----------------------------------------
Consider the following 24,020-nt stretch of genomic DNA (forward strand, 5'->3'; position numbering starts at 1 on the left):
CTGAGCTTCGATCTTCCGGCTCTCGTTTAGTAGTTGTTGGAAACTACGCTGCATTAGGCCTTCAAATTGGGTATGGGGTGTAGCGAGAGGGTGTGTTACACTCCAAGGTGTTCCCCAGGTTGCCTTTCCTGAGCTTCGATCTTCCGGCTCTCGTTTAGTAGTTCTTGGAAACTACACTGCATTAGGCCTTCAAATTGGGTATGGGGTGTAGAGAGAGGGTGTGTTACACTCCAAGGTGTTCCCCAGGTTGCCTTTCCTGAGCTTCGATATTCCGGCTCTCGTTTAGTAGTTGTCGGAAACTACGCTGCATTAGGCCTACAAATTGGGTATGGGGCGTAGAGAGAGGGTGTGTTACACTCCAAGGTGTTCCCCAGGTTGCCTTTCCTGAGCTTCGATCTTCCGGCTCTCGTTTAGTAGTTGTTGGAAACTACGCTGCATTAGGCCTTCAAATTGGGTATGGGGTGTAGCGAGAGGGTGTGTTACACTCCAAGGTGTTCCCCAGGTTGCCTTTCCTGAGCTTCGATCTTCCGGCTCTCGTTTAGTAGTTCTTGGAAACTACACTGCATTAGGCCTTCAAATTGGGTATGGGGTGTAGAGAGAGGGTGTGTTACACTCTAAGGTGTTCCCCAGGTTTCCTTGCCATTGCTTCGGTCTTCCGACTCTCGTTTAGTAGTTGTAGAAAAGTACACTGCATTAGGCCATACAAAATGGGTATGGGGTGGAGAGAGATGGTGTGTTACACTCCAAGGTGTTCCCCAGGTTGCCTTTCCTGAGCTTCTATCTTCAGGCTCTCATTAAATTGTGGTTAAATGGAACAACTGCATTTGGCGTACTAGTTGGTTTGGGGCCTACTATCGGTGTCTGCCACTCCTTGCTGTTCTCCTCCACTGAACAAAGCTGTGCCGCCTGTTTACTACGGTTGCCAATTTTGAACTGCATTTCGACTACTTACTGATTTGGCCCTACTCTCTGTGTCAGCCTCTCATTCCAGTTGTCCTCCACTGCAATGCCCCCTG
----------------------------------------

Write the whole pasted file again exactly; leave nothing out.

Consider the following 24,020-nt stretch of genomic DNA (forward strand, 5'->3'; position numbering starts at 1 on the left):
CTGAGCTTCGATCTTCCGGCTCTCGTTTAGTAGTTGTTGGAAACTACGCTGCATTAGGCCTTCAAATTGGGTATGGGGTGTAGCGAGAGGGTGTGTTACACTCCAAGGTGTTCCCCAGGTTGCCTTTCCTGAGCTTCGATCTTCCGGCTCTCGTTTAGTAGTTCTTGGAAACTACACTGCATTAGGCCTTCAAATTGGGTATGGGGTGTAGAGAGAGGGTGTGTTACACTCCAAGGTGTTCCCCAGGTTGCCTTTCCTGAGCTTCGATATTCCGGCTCTCGTTTAGTAGTTGTCGGAAACTACGCTGCATTAGGCCTACAAATTGGGTATGGGGCGTAGAGAGAGGGTGTGTTACACTCCAAGGTGTTCCCCAGGTTGCCTTTCCTGAGCTTCGATCTTCCGGCTCTCGTTTAGTAGTTGTTGGAAACTACGCTGCATTAGGCCTTCAAATTGGGTATGGGGTGTAGCGAGAGGGTGTGTTACACTCCAAGGTGTTCCCCAGGTTGCCTTTCCTGAGCTTCGATCTTCCGGCTCTCGTTTAGTAGTTCTTGGAAACTACACTGCATTAGGCCTTCAAATTGGGTATGGGGTGTAGAGAGAGGGTGTGTTACACTCTAAGGTGTTCCCCAGGTTTCCTTGCCATTGCTTCGGTCTTCCGACTCTCGTTTAGTAGTTGTAGAAAAGTACACTGCATTAGGCCATACAAAATGGGTATGGGGTGGAGAGAGATGGTGTGTTACACTCCAAGGTGTTCCCCAGGTTGCCTTTCCTGAGCTTCTATCTTCAGGCTCTCATTAAATTGTGGTTAAATGGAACAACTGCATTTGGCGTACTAGTTGGTTTGGGGCCTACTATCGGTGTCTGCCACTCCTTGCTGTTCTCCTCCACTGAACAAAGCTGTGCCGCCTGTTTACTACGGTTGCCAATTTTGAACTGCATTTCGACTACTTACTGATTTGGCCCTACTCTCTGTGTCAGCCTCTCATTCCAGTTGTCCTCCACTGCAATGCCCCCTG